*** CAUTION ***

Read instructions completely prior to starting installation. All InDash Mounts are designed so that after installation phone is facing normal driver position for left hand drive vehicles. This mount is not designed to be used in foreign countries with Right Hand Drive Vehicles. Use extreme care when working around the plastic components on the dash. Excess force, can cause breakage of the plastic components.

I followed the instructions for the bracket and soon had it in place.

InDash by PanaVise - 75122-301 Jeep  Wrangler  99-02


The bracket only solves part of the problem.  In order to secure the phone to the bracket, a mount is required.  I wanted something like the simple belt-clip mount I was using overhead.  Another internet search turned up a couple options.  PanaVise makes a mount called the "Clip Caddy".  I does not appear to have any retaining mechanism for holding the phone in the clip.  Also, the screw holes for the AMP mount are visible.

PanaVise Clip CaddyPanaVise Clip Caddy

PanaVise Clip Caddy

I found the Pro.Fit web site and eventually located their mount.  It looked attractive, has a retainer for the phone button, and a rubber pad where the phone will rest.  I settled on the Pro.Fit Express Mount and ordered it online.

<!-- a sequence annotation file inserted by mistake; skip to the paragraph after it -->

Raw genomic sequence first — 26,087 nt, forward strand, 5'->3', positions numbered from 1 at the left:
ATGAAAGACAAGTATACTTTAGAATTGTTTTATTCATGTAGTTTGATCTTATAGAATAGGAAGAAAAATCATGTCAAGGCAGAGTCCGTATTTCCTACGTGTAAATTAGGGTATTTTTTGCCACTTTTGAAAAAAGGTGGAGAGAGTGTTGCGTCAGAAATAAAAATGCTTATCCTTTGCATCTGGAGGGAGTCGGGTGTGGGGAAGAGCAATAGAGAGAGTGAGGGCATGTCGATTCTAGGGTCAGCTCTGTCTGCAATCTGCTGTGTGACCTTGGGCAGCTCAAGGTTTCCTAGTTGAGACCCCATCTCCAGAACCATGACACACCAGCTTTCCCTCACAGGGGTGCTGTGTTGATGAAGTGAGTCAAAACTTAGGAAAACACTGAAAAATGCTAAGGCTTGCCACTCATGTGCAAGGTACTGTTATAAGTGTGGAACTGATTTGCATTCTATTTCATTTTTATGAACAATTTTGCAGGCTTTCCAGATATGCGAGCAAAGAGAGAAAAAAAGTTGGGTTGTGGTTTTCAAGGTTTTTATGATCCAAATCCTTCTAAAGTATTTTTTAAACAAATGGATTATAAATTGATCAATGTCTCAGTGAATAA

Pro-Fit International

Express Mount EM-1224

Installation Instructions | Order it Here

I was a little concerned and disappointed that the instructions listed the mounting method as adhesive tape, like that used for trim.  My experience has shown me that this lasts for a while but when it gets hot, it does not hold up.  I decided that I could probably drill holes to match the AMP pattern on the bracket and hide them behind the rubber pad on the mount.  So I ordered the part.

When the mount came to my house, I discovered that Pro.Fit had sold themselves short - the kit includes holes matching the AMP pattern and includes four locking nuts and bolts.  Perfect!

Next, I bolted the mount to the bracket, and slipped the phone on to see how it fits.

Finished Install - Click to Enlarge

So far, so good!

Now the fun part...  I had run a 12 volt lead to the sport bar behind the driver's seat and plugged the hands-free unit in there.  Now, I have to relocate the hands-free unit and power source.  I disconnected all the leads and fished the 12 volt power plug out of the Jeep.  I removed the extra 12 feet of wire, and reinstalled it inside the dash like my other plugs.   Easier said than done - mostly just tedious tasks, but certainly the biggest part of this job.